Nation to lift quality standards
an “upgraded effort to boost economic quality and efficiency”.
One of the major goals is to “make standards stipulated by China take root in the world, win authority, strive for credibility and provide a pass check for made-in-China businesses”.
Fan Yongming, professor of Institute of international studies at Fudan University in Shanghai, observed that the latest policy decision demonstrates China’s courage and desire to better adapt to international best practices.
Global manufacturing giants, such as Volkswagen and GE, often stipulate production standards much higher than the government’s standards, so involving the foreign businesses is a good choice, Fan said.
Accepting companies from abroad into the stipulation of standards also mirrors China’s confidence as the country’s industries “have entered the era in which they are capable of embracing higher standards and tougher demands from the market”, Fan said. “It is a part of the expanding reach of China’s economy in the world.”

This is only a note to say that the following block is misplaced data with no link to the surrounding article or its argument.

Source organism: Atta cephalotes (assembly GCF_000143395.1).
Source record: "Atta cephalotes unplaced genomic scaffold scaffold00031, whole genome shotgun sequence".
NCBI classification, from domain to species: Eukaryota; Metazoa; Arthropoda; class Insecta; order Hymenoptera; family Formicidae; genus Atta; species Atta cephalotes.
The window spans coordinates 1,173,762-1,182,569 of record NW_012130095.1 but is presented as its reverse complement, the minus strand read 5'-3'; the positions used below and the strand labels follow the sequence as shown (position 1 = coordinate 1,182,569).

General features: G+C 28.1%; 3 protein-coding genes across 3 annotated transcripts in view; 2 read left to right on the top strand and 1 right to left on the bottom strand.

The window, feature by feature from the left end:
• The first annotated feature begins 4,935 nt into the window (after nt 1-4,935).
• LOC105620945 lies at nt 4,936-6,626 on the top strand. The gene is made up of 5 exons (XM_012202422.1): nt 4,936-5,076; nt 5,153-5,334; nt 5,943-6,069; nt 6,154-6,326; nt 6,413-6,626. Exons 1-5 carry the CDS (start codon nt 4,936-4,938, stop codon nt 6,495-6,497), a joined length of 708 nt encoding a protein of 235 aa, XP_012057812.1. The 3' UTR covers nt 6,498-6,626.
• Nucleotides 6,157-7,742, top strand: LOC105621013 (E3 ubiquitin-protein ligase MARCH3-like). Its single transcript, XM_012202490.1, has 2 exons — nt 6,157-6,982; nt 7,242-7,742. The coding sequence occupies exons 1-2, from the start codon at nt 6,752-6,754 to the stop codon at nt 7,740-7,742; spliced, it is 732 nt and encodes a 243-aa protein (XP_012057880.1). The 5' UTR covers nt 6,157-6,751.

Another critical goal set at the meeting was to “establish unified national compulsory standards in areas of public interest, such as health, safety and environmental protection”. China has outlined ambitious goals to develop unified standards and eliminate quality problems in food and medicines in the country.
The country will “basically establish a nationwide unified standards system for food safety” in 2015, Jin Xiaotao, vice-minister of National Health and Family Planning Commission told a late-January meeting.
The meeting included in-depth discussion about strengthening land management and protection to better support economic development. Exactly who has the duty of protecting arable land should be tangibly broken down and assigned, and the management of income and expenses related to land transfers should be strengthened, the meeting concluded.